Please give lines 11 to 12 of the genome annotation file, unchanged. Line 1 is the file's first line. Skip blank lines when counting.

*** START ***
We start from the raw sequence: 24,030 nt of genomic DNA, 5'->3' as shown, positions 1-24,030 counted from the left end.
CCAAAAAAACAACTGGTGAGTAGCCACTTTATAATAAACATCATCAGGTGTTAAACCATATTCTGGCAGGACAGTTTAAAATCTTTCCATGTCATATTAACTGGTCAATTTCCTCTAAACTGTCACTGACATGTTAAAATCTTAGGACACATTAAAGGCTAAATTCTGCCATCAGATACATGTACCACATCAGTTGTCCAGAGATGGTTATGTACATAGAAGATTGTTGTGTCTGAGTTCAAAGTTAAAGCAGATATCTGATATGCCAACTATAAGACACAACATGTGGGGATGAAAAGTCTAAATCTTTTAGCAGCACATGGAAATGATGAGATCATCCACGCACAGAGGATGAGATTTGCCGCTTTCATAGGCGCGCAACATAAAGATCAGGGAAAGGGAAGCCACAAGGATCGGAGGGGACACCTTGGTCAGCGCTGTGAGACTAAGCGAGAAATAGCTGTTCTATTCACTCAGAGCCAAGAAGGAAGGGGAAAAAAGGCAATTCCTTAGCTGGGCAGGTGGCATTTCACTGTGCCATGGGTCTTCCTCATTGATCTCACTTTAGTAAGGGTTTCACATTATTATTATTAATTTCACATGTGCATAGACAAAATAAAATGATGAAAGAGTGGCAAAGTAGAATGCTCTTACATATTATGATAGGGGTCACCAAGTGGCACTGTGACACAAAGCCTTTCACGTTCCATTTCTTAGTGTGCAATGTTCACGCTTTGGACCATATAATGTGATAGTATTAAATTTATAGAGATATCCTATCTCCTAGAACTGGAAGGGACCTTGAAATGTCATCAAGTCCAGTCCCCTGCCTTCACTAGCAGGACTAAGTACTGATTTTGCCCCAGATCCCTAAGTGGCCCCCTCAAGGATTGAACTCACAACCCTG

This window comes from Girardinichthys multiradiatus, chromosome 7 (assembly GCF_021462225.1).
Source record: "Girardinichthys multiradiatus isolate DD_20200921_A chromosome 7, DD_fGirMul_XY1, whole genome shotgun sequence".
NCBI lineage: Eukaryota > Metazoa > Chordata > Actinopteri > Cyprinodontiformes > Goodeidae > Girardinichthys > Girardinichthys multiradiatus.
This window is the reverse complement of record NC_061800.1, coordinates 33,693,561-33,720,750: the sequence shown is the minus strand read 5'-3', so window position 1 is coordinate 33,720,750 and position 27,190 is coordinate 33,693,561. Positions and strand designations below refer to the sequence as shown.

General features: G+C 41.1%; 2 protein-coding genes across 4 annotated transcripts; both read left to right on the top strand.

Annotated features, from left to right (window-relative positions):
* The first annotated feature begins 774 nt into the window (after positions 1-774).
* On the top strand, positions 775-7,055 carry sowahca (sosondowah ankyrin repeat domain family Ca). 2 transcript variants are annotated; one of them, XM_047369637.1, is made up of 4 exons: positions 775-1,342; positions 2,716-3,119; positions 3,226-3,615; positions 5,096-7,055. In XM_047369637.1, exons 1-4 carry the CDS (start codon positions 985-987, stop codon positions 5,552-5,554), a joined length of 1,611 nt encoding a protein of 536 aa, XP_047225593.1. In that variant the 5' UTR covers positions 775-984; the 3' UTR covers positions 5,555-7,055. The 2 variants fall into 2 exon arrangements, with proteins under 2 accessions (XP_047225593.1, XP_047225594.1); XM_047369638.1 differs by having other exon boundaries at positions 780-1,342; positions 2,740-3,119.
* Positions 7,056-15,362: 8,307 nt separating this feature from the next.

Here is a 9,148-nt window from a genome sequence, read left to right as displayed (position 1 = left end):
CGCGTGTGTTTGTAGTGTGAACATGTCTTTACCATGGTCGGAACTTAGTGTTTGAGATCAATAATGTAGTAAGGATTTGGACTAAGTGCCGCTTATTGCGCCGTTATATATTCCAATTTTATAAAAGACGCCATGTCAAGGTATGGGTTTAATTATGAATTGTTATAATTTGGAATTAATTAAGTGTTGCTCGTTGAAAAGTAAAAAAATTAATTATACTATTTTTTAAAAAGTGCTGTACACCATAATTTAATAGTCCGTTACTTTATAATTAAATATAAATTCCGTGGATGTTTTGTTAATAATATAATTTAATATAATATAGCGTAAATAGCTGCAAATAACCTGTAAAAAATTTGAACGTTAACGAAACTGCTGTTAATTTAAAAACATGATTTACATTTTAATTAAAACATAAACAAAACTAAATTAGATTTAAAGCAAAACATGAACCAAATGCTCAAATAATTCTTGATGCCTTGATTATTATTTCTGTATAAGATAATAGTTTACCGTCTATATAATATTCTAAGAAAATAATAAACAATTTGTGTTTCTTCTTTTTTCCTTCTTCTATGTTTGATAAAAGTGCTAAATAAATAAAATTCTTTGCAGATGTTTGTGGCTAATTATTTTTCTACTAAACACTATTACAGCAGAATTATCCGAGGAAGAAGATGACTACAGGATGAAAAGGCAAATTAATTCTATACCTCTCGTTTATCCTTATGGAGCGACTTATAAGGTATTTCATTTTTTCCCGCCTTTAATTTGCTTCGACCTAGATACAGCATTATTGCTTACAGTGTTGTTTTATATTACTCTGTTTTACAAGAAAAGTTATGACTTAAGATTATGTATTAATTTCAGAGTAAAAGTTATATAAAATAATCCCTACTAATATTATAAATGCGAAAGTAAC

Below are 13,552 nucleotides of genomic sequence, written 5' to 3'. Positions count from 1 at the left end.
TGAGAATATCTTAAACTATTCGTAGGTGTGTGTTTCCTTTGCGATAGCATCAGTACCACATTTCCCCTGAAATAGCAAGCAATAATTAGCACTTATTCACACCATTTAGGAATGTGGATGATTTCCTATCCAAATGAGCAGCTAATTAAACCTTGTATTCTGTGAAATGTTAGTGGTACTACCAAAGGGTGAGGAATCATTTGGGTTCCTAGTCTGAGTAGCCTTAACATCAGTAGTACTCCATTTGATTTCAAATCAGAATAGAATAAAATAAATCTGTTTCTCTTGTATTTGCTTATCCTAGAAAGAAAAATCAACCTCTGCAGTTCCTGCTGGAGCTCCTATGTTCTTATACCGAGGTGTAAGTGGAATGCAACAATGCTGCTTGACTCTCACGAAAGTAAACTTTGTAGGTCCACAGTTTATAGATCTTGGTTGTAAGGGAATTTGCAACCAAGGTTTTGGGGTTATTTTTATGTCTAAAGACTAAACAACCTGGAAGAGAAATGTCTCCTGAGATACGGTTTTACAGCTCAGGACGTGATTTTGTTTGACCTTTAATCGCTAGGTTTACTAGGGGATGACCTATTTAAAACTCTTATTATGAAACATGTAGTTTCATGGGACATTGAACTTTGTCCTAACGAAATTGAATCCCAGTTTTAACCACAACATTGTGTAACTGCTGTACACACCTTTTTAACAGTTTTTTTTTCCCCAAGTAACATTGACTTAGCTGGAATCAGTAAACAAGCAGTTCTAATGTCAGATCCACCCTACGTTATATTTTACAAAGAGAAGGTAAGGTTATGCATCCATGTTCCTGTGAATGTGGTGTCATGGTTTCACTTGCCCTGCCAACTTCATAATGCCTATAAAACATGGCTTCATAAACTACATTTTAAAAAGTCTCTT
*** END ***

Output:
* Positions 7,056-15,362: 8,307 nt separating this feature from the next.

Here is a 9,148-nt window from a genome sequence, read left to right as displayed (position 1 = left end):